}
    }
}

Change the file path in the external file above and in the GP Script equally.

Rackspace (Panel) Changes
Create two widgets with the names according to shown in the GP Script.

GP Script

var
	WarningBatteryPowered, WarningBatteryStatus : Widget
	
	BATTERY_WIDGETS : Widget array = [ WarningBatteryPowered, WarningBatteryStatus ]
	
	LastBatteryCheckTime : double = 0.0


function SecondsToHours(totalSeconds : integer) returns String
	var hours : integer
		minutes : integer
		seconds : integer
		
	hours = totalSeconds / 60 / 60
	minutes = (totalSeconds - hours * 60 * 60) / 60
	seconds = totalSeconds % 60
	
	result = IntToString(hours) + ":"
	if minutes < 10 then
		result = result + "0" 
	end
	result = result + IntToString(minutes) + ":"
	if seconds < 10 then
		result = result + "0" 
	end
	result = result + IntToString(seconds)
end


on TimerTick(ns : double)
    var 
		fileName : string
		batteryStatus : string
		batteryStatusParts : string array
		batteryLabel : string
		

	if ns > LastBatteryCheckTime + 1000  then
		fileName = "D:/Info/battery_status.txt"
   
		batteryStatus = LoadStringFromTextFile(fileName)
		batteryStatusParts = SplitString(batteryStatus, ",")
		
		select batteryStatusParts[0] == "Online" do
			ShowWidgets(BATTERY_WIDGETS, false)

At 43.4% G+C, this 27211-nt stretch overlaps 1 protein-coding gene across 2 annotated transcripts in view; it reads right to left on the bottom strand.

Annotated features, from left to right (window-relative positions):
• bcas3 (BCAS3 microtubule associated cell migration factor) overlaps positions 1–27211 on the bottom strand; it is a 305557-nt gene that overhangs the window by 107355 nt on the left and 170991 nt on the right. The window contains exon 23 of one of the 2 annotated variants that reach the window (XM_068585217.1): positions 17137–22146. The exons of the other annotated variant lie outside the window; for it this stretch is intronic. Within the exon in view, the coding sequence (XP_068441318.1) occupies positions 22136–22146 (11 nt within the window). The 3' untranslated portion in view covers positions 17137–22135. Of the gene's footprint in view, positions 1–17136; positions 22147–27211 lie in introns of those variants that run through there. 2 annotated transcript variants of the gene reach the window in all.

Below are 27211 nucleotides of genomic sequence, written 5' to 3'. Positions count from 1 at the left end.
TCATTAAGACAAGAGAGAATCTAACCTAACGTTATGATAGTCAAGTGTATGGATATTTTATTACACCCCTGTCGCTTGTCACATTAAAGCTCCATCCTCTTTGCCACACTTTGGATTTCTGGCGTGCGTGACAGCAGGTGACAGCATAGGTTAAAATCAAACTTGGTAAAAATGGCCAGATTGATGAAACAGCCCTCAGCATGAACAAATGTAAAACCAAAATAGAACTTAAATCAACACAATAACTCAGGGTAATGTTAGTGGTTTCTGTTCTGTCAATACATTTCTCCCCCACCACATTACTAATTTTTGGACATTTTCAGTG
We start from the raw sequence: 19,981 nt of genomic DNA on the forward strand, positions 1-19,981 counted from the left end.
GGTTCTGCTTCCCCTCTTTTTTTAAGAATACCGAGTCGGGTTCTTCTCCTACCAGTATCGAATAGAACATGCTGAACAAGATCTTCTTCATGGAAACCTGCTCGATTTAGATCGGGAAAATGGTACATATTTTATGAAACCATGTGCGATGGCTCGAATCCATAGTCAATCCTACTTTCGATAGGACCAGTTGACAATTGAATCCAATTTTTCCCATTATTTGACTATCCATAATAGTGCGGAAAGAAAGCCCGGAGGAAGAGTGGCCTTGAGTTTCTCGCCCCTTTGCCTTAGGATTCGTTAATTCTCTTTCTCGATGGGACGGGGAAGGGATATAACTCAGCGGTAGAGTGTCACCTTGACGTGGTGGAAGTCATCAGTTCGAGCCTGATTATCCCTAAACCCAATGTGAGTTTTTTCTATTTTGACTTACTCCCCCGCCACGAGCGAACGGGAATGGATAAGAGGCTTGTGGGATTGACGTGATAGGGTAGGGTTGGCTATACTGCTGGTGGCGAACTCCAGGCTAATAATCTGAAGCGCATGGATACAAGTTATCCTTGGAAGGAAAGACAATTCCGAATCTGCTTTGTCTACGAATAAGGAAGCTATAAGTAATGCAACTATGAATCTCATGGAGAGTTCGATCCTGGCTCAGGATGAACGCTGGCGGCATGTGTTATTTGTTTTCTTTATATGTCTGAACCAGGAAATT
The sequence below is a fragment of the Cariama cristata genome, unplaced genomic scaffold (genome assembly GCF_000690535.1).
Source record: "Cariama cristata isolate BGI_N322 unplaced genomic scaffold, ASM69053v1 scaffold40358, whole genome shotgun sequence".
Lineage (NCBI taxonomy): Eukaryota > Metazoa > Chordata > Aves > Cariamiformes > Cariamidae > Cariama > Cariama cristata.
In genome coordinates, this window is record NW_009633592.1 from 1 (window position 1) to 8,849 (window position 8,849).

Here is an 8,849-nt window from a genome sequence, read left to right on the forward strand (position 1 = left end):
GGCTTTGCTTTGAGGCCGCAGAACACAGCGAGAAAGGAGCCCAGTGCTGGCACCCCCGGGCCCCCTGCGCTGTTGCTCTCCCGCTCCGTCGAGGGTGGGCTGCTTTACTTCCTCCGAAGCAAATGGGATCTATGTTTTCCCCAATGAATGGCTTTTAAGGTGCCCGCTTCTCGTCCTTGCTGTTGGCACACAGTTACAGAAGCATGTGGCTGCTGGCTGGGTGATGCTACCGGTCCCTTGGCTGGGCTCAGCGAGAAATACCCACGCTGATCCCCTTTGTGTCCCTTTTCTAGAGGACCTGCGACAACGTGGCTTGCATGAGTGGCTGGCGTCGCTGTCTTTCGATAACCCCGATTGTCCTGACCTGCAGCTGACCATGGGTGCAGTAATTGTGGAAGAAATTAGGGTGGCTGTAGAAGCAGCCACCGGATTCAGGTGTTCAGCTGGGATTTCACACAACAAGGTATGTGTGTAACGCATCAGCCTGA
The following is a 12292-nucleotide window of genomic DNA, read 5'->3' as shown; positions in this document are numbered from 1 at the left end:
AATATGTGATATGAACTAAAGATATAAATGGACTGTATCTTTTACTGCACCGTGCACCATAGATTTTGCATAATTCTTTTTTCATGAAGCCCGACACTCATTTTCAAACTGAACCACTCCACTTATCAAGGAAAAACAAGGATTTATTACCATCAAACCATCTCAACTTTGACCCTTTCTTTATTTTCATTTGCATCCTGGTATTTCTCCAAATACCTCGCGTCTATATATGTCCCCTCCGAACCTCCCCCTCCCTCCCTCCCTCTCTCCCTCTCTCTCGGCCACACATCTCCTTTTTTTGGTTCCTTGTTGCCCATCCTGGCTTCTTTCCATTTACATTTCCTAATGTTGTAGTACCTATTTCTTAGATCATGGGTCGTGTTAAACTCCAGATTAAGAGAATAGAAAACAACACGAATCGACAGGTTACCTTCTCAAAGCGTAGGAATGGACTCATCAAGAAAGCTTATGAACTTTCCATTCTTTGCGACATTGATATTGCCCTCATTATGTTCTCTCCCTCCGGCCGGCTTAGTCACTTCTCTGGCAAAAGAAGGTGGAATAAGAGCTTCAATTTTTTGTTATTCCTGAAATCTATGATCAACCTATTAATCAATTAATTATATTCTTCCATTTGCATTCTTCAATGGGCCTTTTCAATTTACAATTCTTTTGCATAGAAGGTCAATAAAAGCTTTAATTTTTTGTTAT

end
		select batteryStatusParts[0] == "Offline" do
			ShowWidgets(BATTERY_WIDGETS, true)
			if batteryStatusParts[2] == "1" then
				batteryLabel = "100%"
				if batteryStatusParts[3] != "-1" then
					batteryLabel = batteryLabel + "  " + 
					 SecondsToHours(StringToInt(batteryStatusParts[3])) + " remaining" 
				end
			else
				batteryLabel = 
				 IntToString(StringToInt(batteryStatusParts[3])) + "%"
				if batteryStatusParts[4] != "-1" then
					batteryLabel = batteryLabel + "  " + 
					 SecondsToHours(StringToInt(batteryStatusParts[4])) + " remaining"
				end
			end
			
			SetWidgetLabel(WarningBatteryStatus, batteryLabel)
		end

		LastBatteryCheckTime = ns
	end
end

Improvements
Improve some duplicated code, and automatically make the external application start.

Disclaimer
Note that this script is not tested much.

Solution Comparison

Solution               Author         Advantages              Disadvantages
----------             -------------- ----------------------  -------------------------
Ext. utility           npudar         Easy installation       No direct GP interaction
                                                                 possible
                                      No scripting needed     Hardcoded GUI
Extension library      Frank1119      Encapsulated in library   
Ext. app with OSC      Spav           OSC flexibility         External app needed
Ext. app with file I/O Michelkeijzers -                       External app needed
                                                              File I/O

4 Likes

Thanks, I added this to the hacks compilation here.

I used the free Battery Bar widget, which can be placed anywhere on the screen:

Link: https://community.gigperformer.com/t/see-laptop-charging-status-within-gp/12626/10?u=npudar

2 Likes

That one is nice too, although I like mine better (more visible) … but it would save me a few hours of work and my solution is less efficient (file I/O needed).

Thanks for adding it to the hacks compilation.

1 Like

Might someone be interested (Windows Only!): I’ve written an extension library for GP exporting some script functions to retrieve some Battery Stats. Usage: